We spend our lives not seeing what we saw

It’s writing exercise time, again! This time the task was to use the prompt We spend our lives not seeing what we saw to draft three micro pieces – some poetry, some fiction, and a personal response. As always, I did these under time pressure and with the understanding that exercise of any kind isn’t meant to be pretty, it’s there to get the blood pumping and the creative juices flowing. So, yes, the writing here isn’t great, but if you read all the way down to the personal response, you’ll see that maybe I’m not caring quite as much as I once did. 🙂

I’m always on the look our for different writing exercises, so if you’ve got a favourite warm-up that you use, please share with me in the comments.

Our other story
I close my eyes
to banish the vision
exorcise the demons

they hold fast to my being
infiltrating my thoughts
my dreams
my waking moments

I long to go back
to erase those seconds
from my life
from my history
from my world

what might my life had been
had I not been there at that precise moment

how would I exist without those shadows?
would I realise my freedom?
would I cherish it?
would I be shackled by something else instead?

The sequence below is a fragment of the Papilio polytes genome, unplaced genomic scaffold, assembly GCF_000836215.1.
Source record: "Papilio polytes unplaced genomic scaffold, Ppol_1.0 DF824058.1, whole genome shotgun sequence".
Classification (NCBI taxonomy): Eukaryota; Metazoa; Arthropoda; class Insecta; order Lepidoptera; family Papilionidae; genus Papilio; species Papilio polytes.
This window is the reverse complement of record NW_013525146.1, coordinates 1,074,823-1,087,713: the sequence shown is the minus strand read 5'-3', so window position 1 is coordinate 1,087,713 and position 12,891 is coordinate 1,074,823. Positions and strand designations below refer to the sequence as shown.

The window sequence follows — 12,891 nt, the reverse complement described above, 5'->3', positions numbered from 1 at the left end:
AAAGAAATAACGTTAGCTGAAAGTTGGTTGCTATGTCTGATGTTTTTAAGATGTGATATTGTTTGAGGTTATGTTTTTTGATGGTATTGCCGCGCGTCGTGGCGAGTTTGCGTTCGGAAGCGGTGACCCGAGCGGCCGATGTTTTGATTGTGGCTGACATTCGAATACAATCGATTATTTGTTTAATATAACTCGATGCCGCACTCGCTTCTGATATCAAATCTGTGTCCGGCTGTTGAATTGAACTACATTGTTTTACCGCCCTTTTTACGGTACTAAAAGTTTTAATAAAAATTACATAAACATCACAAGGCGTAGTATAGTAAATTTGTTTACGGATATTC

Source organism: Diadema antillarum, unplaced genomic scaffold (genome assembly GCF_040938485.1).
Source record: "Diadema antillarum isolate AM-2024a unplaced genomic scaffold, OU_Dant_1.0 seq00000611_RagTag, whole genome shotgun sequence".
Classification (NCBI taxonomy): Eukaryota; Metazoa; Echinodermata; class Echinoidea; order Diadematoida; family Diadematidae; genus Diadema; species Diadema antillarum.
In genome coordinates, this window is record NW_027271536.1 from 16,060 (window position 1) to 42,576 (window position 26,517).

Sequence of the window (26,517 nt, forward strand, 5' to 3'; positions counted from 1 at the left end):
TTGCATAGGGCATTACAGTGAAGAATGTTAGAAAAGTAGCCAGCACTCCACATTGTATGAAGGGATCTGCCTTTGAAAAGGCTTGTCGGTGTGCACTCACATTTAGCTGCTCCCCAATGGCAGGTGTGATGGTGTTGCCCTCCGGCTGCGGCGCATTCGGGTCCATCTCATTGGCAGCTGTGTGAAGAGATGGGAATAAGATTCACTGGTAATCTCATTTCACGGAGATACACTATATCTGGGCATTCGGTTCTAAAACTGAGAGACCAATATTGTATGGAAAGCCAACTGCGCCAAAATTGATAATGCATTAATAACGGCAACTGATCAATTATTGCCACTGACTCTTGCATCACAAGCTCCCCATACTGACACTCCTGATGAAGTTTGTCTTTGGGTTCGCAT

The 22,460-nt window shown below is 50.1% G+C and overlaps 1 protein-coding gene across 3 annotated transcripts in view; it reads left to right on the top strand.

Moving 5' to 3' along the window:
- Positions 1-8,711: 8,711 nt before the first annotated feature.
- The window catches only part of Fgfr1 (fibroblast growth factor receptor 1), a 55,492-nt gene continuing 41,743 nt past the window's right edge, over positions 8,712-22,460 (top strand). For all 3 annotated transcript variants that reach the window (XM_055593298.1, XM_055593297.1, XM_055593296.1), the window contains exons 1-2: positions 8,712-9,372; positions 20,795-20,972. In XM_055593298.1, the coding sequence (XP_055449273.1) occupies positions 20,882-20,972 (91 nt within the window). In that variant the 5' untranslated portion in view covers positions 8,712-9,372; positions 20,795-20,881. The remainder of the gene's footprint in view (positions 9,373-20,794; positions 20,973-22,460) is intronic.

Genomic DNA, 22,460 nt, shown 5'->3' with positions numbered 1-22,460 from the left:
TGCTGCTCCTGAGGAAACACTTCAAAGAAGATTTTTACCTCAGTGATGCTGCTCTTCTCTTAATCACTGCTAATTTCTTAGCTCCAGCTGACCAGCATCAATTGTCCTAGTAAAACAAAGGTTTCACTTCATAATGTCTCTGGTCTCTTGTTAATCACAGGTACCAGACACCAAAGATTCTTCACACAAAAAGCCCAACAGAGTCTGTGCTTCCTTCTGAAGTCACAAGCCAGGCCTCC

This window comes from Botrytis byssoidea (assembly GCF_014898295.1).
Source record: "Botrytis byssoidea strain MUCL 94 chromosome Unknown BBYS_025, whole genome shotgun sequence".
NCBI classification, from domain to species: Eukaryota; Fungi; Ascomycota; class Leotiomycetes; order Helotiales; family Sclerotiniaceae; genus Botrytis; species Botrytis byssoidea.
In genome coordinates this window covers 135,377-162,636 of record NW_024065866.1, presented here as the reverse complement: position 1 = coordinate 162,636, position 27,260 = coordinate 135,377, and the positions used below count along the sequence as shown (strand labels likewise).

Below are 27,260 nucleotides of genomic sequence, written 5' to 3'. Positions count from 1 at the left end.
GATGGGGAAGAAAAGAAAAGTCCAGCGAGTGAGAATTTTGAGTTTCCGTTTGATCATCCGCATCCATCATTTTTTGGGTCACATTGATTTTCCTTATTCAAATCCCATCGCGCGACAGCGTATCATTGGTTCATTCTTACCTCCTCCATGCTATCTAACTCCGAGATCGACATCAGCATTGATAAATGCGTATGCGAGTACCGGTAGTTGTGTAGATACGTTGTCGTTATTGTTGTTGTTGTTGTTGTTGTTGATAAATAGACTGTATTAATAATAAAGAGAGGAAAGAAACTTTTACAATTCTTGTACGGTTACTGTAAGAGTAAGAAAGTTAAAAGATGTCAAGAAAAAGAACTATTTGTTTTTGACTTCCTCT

we cannot know our other story
of what might have been
of how things may have gone

we must live this one life
this one story.


Breanne breathed deeply, her heart hammering her ribs. She was convinced it would burst through her chest in some Alien-esque manoeuvre if she couldn’t slow it down. She was back in the spot where it happened. She hadn’t meant to come here. She’d been out for a job and let her mind wander as she pounded step after step. And then somehow, here she was. Back after all this time.

It had been three years’ but the images were still so vivid. Vibrant in their colour, their sound. The detail crisp and clear. Every movement framed as though captured to be savoured at a later date. But she didn’t savour the memories – they repulsed her, filtrated her being.


One of the liberating things about getting older is that you no longer pretend. Instead, you accept yourself for who you are and, more importantly, who you aren’t.

You see your true self. You become so comfortable with you that you just want to shout it from the rooftops (okay, maybe not that, especially if you are afraid of heights like I am, but you get what I’m saying).

One of the things I am realising as I age is that I’ve never been particularly great at anything. Sufficiently skilled? Yes. Better than average? Yes, sometimes. Good enough to get by? By and large, yes. But I have never reached expert status. Never have I been a guru or a sage.

This can be a tough thing to accept about yourself – this idea that you are not that clever or that smart or that skilled. That you are just you. But that being ‘just you’ is actually okay.

So, I say to older age, bring it on! Bring to me your wisdom, your freedom, all of your liberties. I am ready. I am willing. I am able (well, able enough… ish…).

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